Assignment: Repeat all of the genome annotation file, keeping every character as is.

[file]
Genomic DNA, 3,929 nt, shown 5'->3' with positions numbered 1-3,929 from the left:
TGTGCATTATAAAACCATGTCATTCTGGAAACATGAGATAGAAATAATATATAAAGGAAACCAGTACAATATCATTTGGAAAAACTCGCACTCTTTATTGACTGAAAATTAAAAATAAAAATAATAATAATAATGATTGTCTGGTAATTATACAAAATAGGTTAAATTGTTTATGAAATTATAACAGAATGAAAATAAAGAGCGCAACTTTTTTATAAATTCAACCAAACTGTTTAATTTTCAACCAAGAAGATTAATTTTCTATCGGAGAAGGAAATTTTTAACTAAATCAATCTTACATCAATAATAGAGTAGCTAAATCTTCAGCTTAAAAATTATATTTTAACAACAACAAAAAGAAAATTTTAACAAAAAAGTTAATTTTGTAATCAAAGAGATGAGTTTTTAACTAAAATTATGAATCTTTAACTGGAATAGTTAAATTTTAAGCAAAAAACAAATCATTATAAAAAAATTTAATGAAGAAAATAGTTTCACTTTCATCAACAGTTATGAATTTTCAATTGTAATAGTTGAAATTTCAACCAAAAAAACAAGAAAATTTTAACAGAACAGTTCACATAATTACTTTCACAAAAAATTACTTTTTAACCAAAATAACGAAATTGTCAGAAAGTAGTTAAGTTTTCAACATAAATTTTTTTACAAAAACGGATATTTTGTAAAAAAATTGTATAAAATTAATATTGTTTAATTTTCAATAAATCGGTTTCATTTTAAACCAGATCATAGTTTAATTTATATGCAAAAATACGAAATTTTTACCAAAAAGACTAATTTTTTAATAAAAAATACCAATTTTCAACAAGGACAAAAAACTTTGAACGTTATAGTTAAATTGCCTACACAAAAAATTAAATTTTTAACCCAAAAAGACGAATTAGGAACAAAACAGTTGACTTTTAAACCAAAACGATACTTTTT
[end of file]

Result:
Genomic DNA, 3,929 nt, shown 5'->3' with positions numbered 1-3,929 from the left:
TGTGCATTATAAAACCATGTCATTCTGGAAACATGAGATAGAAATAATATATAAAGGAAACCAGTACAATATCATTTGGAAAAACTCGCACTCTTTATTGACTGAAAATTAAAAATAAAAATAATAATAATAATGATTGTCTGGTAATTATACAAAATAGGTTAAATTGTTTATGAAATTATAACAGAATGAAAATAAAGAGCGCAACTTTTTTATAAATTCAACCAAACTGTTTAATTTTCAACCAAGAAGATTAATTTTCTATCGGAGAAGGAAATTTTTAACTAAATCAATCTTACATCAATAATAGAGTAGCTAAATCTTCAGCTTAAAAATTATATTTTAACAACAACAAAAAGAAAATTTTAACAAAAAAGTTAATTTTGTAATCAAAGAGATGAGTTTTTAACTAAAATTATGAATCTTTAACTGGAATAGTTAAATTTTAAGCAAAAAACAAATCATTATAAAAAAATTTAATGAAGAAAATAGTTTCACTTTCATCAACAGTTATGAATTTTCAATTGTAATAGTTGAAATTTCAACCAAAAAAACAAGAAAATTTTAACAGAACAGTTCACATAATTACTTTCACAAAAAATTACTTTTTAACCAAAATAACGAAATTGTCAGAAAGTAGTTAAGTTTTCAACATAAATTTTTTTACAAAAACGGATATTTTGTAAAAAAATTGTATAAAATTAATATTGTTTAATTTTCAATAAATCGGTTTCATTTTAAACCAGATCATAGTTTAATTTATATGCAAAAATACGAAATTTTTACCAAAAAGACTAATTTTTTAATAAAAAATACCAATTTTCAACAAGGACAAAAAACTTTGAACGTTATAGTTAAATTGCCTACACAAAAAATTAAATTTTTAACCCAAAAAGACGAATTAGGAACAAAACAGTTGACTTTTAAACCAAAACGATACTTTTT